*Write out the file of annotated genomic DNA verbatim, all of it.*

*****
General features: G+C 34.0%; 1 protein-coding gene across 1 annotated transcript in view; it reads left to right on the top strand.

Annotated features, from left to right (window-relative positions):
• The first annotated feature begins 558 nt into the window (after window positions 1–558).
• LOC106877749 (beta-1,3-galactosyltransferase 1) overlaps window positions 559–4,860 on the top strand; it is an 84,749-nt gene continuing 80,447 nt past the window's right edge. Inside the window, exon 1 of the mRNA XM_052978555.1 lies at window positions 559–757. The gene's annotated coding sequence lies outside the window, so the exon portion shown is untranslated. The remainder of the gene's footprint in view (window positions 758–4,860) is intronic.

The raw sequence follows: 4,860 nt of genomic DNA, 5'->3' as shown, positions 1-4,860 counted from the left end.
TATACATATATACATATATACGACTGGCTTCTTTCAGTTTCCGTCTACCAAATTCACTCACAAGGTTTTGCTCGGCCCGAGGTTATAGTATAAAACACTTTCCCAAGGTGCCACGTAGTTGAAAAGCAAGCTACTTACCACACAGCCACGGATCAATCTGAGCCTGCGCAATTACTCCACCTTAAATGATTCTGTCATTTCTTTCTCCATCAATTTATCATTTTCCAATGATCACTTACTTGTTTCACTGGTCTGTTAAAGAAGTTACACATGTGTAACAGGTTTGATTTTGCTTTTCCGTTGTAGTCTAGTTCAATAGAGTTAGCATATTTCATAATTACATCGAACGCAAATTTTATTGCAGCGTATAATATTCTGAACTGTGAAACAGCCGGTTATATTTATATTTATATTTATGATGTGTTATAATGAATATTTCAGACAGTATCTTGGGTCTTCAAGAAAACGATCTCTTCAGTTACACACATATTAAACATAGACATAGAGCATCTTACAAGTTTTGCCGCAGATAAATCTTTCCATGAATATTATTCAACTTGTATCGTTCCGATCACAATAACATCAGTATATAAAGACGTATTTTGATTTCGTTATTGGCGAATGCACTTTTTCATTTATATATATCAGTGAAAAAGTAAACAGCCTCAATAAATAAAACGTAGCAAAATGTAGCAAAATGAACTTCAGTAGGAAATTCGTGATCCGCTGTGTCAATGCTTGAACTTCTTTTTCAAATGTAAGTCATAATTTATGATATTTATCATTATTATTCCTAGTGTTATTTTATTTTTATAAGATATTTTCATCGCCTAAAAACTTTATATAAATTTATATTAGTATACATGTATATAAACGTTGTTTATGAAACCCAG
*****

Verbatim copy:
General features: G+C 34.0%; 1 protein-coding gene across 1 annotated transcript in view; it reads left to right on the top strand.

Annotated features, from left to right (window-relative positions):
• The first annotated feature begins 558 nt into the window (after window positions 1–558).
• LOC106877749 (beta-1,3-galactosyltransferase 1) overlaps window positions 559–4,860 on the top strand; it is an 84,749-nt gene continuing 80,447 nt past the window's right edge. Inside the window, exon 1 of the mRNA XM_052978555.1 lies at window positions 559–757. The gene's annotated coding sequence lies outside the window, so the exon portion shown is untranslated. The remainder of the gene's footprint in view (window positions 758–4,860) is intronic.

The raw sequence follows: 4,860 nt of genomic DNA, 5'->3' as shown, positions 1-4,860 counted from the left end.
TATACATATATACATATATACGACTGGCTTCTTTCAGTTTCCGTCTACCAAATTCACTCACAAGGTTTTGCTCGGCCCGAGGTTATAGTATAAAACACTTTCCCAAGGTGCCACGTAGTTGAAAAGCAAGCTACTTACCACACAGCCACGGATCAATCTGAGCCTGCGCAATTACTCCACCTTAAATGATTCTGTCATTTCTTTCTCCATCAATTTATCATTTTCCAATGATCACTTACTTGTTTCACTGGTCTGTTAAAGAAGTTACACATGTGTAACAGGTTTGATTTTGCTTTTCCGTTGTAGTCTAGTTCAATAGAGTTAGCATATTTCATAATTACATCGAACGCAAATTTTATTGCAGCGTATAATATTCTGAACTGTGAAACAGCCGGTTATATTTATATTTATATTTATGATGTGTTATAATGAATATTTCAGACAGTATCTTGGGTCTTCAAGAAAACGATCTCTTCAGTTACACACATATTAAACATAGACATAGAGCATCTTACAAGTTTTGCCGCAGATAAATCTTTCCATGAATATTATTCAACTTGTATCGTTCCGATCACAATAACATCAGTATATAAAGACGTATTTTGATTTCGTTATTGGCGAATGCACTTTTTCATTTATATATATCAGTGAAAAAGTAAACAGCCTCAATAAATAAAACGTAGCAAAATGTAGCAAAATGAACTTCAGTAGGAAATTCGTGATCCGCTGTGTCAATGCTTGAACTTCTTTTTCAAATGTAAGTCATAATTTATGATATTTATCATTATTATTCCTAGTGTTATTTTATTTTTATAAGATATTTTCATCGCCTAAAAACTTTATATAAATTTATATTAGTATACATGTATATAAACGTTGTTTATGAAACCCAG